The White Hare
About this deal
Many video games have major characters based on the tale, including Reisen Udongein Inaba and the other Lunarians (some of whom pound Moon mochi to be made into magic medicine) from the Touhou Project series, the Broodals from Super Mario Odyssey, and Chang'e and the Jade Rabbit/Moon Rabbit are featured as playable characters in the video game Smite.  In Final Fantasy IV, the myths serve as the inspiration for a race of rabbit-like humanoid inhabitants of the Moon called Hummingways which, in turn, are the inspiration for the Loporrit race in Final Fantasy XIV: Endwalker, also inspired by the Moon rabbits. According to Morio Kishimoto, the plot for Sonic Frontiers was inspired by the tale.  I have my own Cornish anticedents, and from similar areas to Ms Johnson., and The White Hare came into my hands during a period of ill health. Ill health imposes its own demands on what you can read and enjoy, in partilular in terms of character and pace. I needen't have worried - this is a novel of great pace and with characters fiercely drawn.
The sun climbs higher. The body now lies fully exposed, a clear landmark on the shore. It lies like a person in repose, on its side, one arm flung up above the head, face turned from the land as if spurning human interaction. The soles of its feet are white as lilies and beginning to wrinkle. One knee is drawn up, lending the figure a dancer’s poise. The stains on the body’s clothing contrasting with the muted colours of the natural world punctuate the scene like a shout. Once again, Jane Johnson transports her readers to Cornwall, one of my own personal favourite settings. Steeped in rich history, folklore, and yes... magic. The story is set in the winter of 1954/55.In the anime Saint Seiya episode 60 Shiryu remembers an old fable of a rabbit sacrificing its life to save a traveler, and it resembles Shun's destiny of Andromeda, who sacrificed her life to save her people. The crocodile, who had come out all by itself that day to enjoy the bright sunshine, was just beginning to feel a bit lonely when the hare’s cheerful greeting broke the silence. The crocodile swam nearer the shore, very pleased to hear some one speak.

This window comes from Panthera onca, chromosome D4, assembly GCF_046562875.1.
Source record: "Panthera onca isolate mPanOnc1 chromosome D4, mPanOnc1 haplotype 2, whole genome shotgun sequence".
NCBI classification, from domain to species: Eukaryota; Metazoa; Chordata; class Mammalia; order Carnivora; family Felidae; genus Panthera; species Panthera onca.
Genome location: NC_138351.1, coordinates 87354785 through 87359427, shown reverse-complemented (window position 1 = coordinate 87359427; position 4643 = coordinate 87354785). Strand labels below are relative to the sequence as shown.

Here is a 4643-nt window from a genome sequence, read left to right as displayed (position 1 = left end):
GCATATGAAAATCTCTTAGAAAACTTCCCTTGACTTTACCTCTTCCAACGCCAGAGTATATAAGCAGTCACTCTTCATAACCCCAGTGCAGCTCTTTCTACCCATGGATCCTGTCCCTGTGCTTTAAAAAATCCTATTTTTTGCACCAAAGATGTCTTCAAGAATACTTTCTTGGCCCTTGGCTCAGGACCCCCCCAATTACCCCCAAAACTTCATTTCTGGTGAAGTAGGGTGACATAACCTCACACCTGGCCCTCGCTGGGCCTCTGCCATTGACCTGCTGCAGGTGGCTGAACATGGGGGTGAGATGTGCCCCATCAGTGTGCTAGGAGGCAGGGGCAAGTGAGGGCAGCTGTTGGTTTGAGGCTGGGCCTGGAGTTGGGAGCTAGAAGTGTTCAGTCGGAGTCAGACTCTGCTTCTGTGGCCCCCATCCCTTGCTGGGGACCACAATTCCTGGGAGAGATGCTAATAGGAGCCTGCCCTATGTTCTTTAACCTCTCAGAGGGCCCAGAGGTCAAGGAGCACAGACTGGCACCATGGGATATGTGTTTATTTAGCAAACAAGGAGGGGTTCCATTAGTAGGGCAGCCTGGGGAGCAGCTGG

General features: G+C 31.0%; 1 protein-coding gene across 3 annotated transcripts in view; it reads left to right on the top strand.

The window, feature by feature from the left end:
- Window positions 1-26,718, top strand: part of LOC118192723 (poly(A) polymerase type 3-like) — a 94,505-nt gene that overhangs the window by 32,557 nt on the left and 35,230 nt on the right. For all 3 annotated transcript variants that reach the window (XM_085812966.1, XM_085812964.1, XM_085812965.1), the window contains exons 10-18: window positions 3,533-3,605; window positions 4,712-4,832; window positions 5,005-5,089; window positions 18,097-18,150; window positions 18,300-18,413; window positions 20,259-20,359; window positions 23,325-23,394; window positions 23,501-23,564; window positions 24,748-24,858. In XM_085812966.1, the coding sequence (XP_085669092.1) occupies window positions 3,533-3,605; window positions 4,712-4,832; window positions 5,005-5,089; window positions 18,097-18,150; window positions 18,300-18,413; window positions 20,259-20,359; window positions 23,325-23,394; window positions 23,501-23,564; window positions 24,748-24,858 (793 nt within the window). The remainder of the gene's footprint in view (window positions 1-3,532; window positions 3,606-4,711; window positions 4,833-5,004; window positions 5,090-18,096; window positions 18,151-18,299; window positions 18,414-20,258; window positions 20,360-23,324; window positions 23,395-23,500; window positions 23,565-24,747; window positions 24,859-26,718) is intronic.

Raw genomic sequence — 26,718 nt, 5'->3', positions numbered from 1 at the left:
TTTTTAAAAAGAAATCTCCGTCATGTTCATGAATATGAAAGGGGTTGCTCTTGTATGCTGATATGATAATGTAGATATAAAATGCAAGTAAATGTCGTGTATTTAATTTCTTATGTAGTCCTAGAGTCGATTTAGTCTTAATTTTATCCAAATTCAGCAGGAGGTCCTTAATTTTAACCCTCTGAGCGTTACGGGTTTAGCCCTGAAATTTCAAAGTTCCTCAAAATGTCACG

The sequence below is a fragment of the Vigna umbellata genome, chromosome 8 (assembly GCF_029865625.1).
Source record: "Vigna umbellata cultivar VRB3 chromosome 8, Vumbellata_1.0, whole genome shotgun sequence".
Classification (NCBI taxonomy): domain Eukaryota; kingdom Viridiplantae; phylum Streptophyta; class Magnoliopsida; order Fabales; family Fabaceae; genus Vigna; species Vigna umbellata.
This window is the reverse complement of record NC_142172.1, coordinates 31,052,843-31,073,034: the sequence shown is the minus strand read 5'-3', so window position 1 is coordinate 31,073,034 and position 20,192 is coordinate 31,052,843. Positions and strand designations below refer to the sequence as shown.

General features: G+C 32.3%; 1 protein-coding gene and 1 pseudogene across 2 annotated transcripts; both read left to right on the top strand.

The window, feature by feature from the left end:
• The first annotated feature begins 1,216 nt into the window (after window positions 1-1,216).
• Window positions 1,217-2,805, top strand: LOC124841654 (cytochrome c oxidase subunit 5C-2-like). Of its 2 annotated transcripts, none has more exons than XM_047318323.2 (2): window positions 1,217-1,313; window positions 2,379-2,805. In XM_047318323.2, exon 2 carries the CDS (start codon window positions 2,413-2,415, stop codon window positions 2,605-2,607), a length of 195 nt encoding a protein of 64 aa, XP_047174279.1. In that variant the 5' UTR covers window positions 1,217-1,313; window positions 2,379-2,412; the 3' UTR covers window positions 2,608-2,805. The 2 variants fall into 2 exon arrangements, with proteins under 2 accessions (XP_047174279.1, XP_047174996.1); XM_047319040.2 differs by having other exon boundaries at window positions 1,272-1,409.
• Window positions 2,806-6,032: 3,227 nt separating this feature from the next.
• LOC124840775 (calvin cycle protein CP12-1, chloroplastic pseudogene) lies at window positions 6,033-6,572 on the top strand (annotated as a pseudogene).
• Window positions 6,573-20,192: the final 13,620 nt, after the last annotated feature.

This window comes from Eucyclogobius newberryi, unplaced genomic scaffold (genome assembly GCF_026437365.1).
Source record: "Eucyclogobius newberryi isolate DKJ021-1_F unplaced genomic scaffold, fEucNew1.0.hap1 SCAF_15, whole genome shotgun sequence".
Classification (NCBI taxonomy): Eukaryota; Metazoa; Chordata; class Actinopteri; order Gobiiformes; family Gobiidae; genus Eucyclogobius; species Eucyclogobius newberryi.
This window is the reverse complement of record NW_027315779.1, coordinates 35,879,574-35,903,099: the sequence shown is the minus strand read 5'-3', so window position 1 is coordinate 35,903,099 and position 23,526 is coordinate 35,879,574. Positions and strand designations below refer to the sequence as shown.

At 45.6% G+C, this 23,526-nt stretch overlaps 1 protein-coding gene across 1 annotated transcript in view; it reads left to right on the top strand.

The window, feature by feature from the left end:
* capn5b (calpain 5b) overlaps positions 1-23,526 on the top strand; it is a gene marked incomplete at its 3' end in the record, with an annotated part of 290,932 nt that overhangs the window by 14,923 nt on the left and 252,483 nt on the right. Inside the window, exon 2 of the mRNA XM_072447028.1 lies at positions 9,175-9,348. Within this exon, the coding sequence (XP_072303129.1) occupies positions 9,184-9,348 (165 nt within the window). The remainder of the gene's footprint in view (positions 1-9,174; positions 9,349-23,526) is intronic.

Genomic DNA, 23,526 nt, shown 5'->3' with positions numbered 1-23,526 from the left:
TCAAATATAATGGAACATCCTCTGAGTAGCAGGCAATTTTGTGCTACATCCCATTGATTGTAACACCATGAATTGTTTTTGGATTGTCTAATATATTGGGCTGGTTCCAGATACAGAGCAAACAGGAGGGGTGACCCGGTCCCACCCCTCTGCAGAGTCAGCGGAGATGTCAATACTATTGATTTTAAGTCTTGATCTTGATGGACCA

Smith, Michael (2012). The Aztecs (3rded.). Chichester, West Sussex; Malden, MA: John Wiley & Sons. p.200. ISBN 978-1-4051-9497-6. The Sea Gatejust blew me away. Utterly compelling and one of the few books for a long time that kept me reading deep into the night’ Barbara Erskine. The characters were well drawn. Outsiders, they were Polish immigrants, and I enjoyed learning about some of their Polish customs. Though I did like the protagonist, Mila, I found her mother Magda very difficult to care for. Her daughter, Janey, was a solitary, precocious girl, who seemed headstrong and at times disobedient.This book does not hesitate to evoke a sense of wonder. It's a renewal of 'what if' and it does that better than I've seen it done in quite a while. Daigo, Shoji. " When and how did Japanese jade rabbit begin to pound rice cake?". JAXA/ISAS. 2022. Retrieved on September 1, 2022.
Then the whole company of crocodiles arranged themselves in the water so as to form a bridge between the Island of Oki and the mainland of Inaba. When the hare saw the bridge of crocodiles, he said: Our outsiders in this case are a trio of women: grandmother and mother are both Polish immigrants who immigrated to the UK at the start of WWII; the daughter, Janey, not quite school-age, is UK-born. The two older women are both fleeing their own traumas, but Janey remains content with her rabbit-toy best friend and eager to explore the forests and beaches near her new home. But then Rabbit disappears—and reappears—and suddenly conversations between Janey and Rabbit become more mysterious and esoteric.Varying in sophistication and elaboration, this icononography characterises all the “three hares” of church architecture in Britain, from a late-15th-century carved wooden boss in the chapel at Cotehele in Cornwall to a stained glass roundel at Holy Trinity church, Long Melford in Suffolk, and a painted stone boss in the Lady Chapel of St David’s Cathedral in Pembrokeshire.